Of course, the terms of the state law or regulation adopting requirements in the HMR will determine whether "adequate grounds" exist for a state agent to enforce those requirements. While we have reviewed the Minnesota Department of Agriculture Anhydrous Ammonia Service Policy and Vehicle/Equipment Inspection Checklist, we have been unable to confirm that the Minnesota Department of Agriculture has adopted the requirements in the HMR by regulation as those requirements apply to a nurse tank that is located on the property of a private motor carrier and has not been offered or accepted for transportation or actually entered into transportation. PHMSA and its predecessor agencies have declined to find that Federal hazardous material transportation law preempts "an inconsistent or erroneous interpretation of a non-Federal [law or] regulation [which] should be addressed in the appropriate State or local forum, because 'isolated instances of improper enforcement (e.g., misinterpretation of regulations) do not render such provisions inconsistent' with Federal hazardous material transportation law." Preemption Determination No. 14(R), Houston, Texas, Fire Code Requirements on the Stowage, Transportation and Handling of Hazardous Materials, 63 Fed. Reg. 67506, 67510 n. 4 (Dec. 7, 1998) (citations omitted), decision on petition for reconsideration, 64 Fed. Reg. 33949 (June 24, 1999).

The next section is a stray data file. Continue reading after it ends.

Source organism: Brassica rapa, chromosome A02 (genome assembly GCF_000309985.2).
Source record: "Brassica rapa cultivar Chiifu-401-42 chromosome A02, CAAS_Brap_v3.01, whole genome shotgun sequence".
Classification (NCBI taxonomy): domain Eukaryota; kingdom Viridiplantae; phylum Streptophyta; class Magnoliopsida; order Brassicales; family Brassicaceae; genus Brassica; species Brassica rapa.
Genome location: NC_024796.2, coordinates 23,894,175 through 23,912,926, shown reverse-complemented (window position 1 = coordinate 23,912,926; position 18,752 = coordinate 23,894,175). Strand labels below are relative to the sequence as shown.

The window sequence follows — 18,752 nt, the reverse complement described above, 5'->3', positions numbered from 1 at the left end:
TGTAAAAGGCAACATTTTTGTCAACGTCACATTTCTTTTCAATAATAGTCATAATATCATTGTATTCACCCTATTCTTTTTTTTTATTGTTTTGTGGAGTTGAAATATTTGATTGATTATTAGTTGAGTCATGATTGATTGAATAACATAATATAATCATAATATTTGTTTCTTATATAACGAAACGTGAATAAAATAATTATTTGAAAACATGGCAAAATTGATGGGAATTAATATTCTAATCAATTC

Question No.3: Should violations for specification shortages found on nurse tanks during inspections based on state-specific requirements be attributed to specific sections of the HMR?

Answer: Technically, we suggest that it would be preferable for a violation of a requirement in the HMR, as adopted in state law or regulation, to refer to the state law or regulation "as incorporating by reference" the specific section of the HMR. However, this would appear to be a matter of form, better left to state law, and not a ground for finding preemption of the state requirement under Federal hazardous material transportation law, another Federal law, or the U.S. Constitution.

Question No. 4: Does the July 7, 2006 letter to Mr. Stephen Cansler (Ref. No. 05-0075) apply in this situation?

Answer: That letter answers questions from Mr. Cansler regarding "will-call" or "over the counter" sales of hazardous materials to a customer and the customer's potential further shipment of those materials by air. In the absence of additional information about the application and enforcement of the Minnesota Department of Agriculture requirements, I do not believe that the July 7, 2006letter has any relevance to your inquiry regarding a state agency's inspection of nurse tanks used for transportation of anhydrous ammonia, whether or not the nurse tanks are actually "in transportation" at the time of inspection.

I hope this answers your questions. If you need additional assistance, please do not hesitate to contact Mike Hilder of my staff at 202-366-6360.



Bizunesh Scott
Chief Counsel

Regulation Sections

Section Subject
171.2 General requirements